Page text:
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Jakarta Post

Espresso may cost more as drought wilts Indonesia’s coffee

  • Yoga Rusmana


Jakarta   /   Tue, December 3, 2019   /   01:59 pm
Espresso may cost more as drought wilts Indonesia’s coffee Coffee beans are dried under the sun on Thursday. It takes up to a month for the beans to completely dry, Sukiman said. JP/Magnus Hendratmo (JP/Magnus Hendratmo)

Coffee production in Indonesia will probably shrink to the smallest in almost a decade after a drought withered flowering, damping prospects for next year’s harvest, according to an industry association.

Indonesia is the world’s third-largest producer of the robusta variety used in espressos and instant drinks, and most is grown in the southern part of Sumatra island, the areas that have been hit by drought. Some arabica is grown in northern Sumatra and in Java.

The dry spell could cut total output to 10 million bags in the year starting in April from 11.5 million to 12 million bags in the current year, said Moelyono Soesilo, head of specialty coffee and processing at the Association of Indonesian Coffee Exporters and Industries. That’d be the smallest since 2011-2012, according to US Department of Agriculture data. Each bag is 60 kilos.

Benchmark robusta futures traded in London slumped to the lowest level in more than nine years in October due to a global supply glut. Prices have climbed more than 10 percent since then, and a smaller crop in Indonesia could extend that advance, increasing costs for espresso and instant coffee makers. Futures for January delivery closed at $1,388 a ton in London Monday.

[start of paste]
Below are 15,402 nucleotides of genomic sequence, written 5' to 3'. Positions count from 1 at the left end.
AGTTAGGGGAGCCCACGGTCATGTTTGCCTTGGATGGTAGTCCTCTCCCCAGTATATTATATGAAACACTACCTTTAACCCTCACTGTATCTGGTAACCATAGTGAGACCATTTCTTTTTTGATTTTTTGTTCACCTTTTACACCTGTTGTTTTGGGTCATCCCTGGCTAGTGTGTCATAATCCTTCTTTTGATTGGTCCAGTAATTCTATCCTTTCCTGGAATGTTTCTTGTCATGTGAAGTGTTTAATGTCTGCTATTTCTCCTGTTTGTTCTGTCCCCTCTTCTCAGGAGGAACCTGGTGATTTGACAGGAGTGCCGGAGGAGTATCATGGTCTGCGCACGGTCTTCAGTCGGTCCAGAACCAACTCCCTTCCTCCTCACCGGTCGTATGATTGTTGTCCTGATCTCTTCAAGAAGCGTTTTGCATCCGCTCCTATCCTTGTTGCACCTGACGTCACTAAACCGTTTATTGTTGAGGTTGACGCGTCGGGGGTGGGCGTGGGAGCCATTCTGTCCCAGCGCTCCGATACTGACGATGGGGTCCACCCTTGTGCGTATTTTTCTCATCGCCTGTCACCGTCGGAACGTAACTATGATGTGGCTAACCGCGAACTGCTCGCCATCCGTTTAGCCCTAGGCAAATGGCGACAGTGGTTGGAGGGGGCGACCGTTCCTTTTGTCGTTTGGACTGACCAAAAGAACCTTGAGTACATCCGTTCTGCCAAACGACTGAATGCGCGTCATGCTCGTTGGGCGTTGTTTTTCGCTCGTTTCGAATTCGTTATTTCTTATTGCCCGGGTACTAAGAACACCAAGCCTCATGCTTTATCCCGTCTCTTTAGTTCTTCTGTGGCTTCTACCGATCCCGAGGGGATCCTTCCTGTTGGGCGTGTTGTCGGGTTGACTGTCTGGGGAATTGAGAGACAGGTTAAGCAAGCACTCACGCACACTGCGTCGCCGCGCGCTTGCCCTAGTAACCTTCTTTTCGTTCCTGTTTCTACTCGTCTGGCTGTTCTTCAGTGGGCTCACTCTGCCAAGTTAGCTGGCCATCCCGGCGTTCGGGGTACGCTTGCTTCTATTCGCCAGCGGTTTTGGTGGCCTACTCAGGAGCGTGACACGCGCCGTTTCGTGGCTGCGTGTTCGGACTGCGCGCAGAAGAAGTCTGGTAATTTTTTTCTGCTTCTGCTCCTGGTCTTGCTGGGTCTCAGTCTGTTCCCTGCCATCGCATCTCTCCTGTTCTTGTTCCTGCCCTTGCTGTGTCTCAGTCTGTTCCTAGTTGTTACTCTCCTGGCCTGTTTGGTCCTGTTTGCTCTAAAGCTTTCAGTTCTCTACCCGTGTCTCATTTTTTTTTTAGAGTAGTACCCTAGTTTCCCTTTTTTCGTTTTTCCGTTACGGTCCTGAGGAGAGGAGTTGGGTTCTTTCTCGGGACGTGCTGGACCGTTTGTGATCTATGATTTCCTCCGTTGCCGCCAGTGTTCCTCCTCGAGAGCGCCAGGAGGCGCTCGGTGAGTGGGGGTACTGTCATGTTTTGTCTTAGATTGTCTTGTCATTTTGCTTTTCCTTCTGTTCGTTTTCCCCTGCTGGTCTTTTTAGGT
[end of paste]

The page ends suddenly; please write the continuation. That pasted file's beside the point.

“The drought is quite severe,” Soesilo said on Monday. “Precipitation is still very low in Lampung,” he said, referring to one of the three major producing provinces. “The lowlands are the most affected, with output from those areas probably dropping 30 percent to 40 percent next year” as trees have withered and flowering failed, he said by text message.

Soesilo’s estimate was based on sightings from a tour in several growing areas of Lampung last week. The lowland areas of Bengkulu and South Sumatra provinces have also faced similar dry conditions, with rains only returning last month, Soesilo said. The drought may delay the start of the main harvest next year to June from April-May, he said. The highlands could be less affected.

Lampung, Bengkulu and South Sumatra, the Golden Coffee Triangle, are the main robusta regions, producing more than 70 percent of the country’s total output.

Vietnam is the world’s largest producer of the robusta variety, and the harvest is now under way. While rains have delayed collection and drying of the beans, the crop could be about 5 percent higher this harvest than last year, because of earlier favorable weather and higher yield varieties.